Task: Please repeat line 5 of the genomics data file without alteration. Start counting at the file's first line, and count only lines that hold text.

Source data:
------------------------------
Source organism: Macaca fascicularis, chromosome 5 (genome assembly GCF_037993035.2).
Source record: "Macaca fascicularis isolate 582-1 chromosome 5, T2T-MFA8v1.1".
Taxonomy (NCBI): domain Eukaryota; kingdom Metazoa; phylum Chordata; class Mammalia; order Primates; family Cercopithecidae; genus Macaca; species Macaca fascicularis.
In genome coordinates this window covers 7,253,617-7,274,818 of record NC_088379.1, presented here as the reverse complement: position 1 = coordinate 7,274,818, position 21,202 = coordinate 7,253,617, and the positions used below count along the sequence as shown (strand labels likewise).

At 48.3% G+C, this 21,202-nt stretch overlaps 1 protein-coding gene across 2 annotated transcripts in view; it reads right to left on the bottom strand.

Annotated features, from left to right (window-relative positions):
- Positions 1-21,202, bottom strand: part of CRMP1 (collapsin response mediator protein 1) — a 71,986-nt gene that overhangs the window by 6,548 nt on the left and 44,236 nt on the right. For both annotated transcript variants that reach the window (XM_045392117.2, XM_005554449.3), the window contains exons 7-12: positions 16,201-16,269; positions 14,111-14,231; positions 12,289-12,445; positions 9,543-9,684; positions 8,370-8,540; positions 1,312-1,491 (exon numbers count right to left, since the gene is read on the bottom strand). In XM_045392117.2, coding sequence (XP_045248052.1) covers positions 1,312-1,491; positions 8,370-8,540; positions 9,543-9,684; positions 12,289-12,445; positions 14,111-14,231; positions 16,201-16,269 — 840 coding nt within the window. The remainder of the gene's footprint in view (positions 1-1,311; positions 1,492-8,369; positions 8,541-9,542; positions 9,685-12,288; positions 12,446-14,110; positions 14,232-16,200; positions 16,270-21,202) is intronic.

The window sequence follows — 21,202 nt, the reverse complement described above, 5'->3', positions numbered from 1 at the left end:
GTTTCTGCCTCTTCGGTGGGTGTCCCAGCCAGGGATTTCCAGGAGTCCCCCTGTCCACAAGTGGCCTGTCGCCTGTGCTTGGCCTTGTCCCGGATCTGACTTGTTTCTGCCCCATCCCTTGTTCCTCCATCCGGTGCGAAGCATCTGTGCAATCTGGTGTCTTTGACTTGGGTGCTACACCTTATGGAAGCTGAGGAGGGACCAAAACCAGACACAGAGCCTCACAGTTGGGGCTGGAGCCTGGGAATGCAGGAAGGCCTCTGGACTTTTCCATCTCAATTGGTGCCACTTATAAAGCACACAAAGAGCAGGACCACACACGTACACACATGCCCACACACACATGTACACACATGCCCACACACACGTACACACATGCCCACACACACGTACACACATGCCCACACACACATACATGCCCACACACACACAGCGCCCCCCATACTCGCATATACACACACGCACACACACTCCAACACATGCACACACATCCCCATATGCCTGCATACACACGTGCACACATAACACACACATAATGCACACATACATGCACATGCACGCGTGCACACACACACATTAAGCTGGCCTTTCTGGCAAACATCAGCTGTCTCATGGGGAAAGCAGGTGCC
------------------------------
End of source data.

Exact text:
At 48.3% G+C, this 21,202-nt stretch overlaps 1 protein-coding gene across 2 annotated transcripts in view; it reads right to left on the bottom strand.